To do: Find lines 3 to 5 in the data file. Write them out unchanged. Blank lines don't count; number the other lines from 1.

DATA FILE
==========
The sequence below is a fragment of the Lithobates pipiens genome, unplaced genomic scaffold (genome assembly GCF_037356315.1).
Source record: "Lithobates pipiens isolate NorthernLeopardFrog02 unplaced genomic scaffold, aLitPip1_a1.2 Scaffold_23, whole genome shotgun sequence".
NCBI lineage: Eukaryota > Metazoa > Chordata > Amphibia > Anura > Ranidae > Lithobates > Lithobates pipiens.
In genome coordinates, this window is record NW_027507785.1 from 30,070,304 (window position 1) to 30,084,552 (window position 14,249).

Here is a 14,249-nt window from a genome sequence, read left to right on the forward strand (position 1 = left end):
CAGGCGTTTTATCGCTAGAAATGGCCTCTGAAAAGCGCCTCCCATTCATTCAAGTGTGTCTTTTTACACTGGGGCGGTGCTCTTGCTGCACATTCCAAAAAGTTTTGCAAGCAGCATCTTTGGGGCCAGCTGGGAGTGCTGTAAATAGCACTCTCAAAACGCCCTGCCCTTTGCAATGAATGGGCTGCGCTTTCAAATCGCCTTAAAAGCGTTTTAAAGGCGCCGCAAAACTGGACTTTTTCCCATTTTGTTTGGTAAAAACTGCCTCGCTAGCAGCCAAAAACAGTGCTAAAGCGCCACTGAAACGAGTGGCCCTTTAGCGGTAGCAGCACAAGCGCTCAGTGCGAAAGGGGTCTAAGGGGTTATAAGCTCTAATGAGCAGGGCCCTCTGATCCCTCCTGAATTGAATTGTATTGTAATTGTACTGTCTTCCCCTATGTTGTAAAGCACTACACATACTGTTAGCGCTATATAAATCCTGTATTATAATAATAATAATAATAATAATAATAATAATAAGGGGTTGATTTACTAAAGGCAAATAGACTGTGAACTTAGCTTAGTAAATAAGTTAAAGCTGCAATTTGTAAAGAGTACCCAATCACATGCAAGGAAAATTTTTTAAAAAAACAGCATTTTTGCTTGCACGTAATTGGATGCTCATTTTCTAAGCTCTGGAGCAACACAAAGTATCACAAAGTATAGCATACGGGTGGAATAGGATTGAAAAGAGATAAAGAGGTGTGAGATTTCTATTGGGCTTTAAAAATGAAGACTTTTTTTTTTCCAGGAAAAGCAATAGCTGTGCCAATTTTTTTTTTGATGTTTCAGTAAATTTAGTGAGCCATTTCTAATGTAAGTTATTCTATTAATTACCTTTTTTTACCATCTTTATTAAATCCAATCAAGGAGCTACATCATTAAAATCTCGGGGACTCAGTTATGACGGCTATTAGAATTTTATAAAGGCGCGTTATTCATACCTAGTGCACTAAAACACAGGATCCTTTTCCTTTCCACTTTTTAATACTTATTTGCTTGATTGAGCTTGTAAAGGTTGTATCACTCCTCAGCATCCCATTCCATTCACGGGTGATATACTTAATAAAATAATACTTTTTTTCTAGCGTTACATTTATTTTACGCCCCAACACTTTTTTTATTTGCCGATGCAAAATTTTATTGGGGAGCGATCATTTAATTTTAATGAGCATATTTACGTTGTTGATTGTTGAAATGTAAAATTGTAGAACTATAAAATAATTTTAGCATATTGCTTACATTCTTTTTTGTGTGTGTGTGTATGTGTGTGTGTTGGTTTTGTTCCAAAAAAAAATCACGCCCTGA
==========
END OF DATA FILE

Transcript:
NCBI lineage: Eukaryota > Metazoa > Chordata > Amphibia > Anura > Ranidae > Lithobates > Lithobates pipiens.
In genome coordinates, this window is record NW_027507785.1 from 30,070,304 (window position 1) to 30,084,552 (window position 14,249).

Here is a 14,249-nt window from a genome sequence, read left to right on the forward strand (position 1 = left end):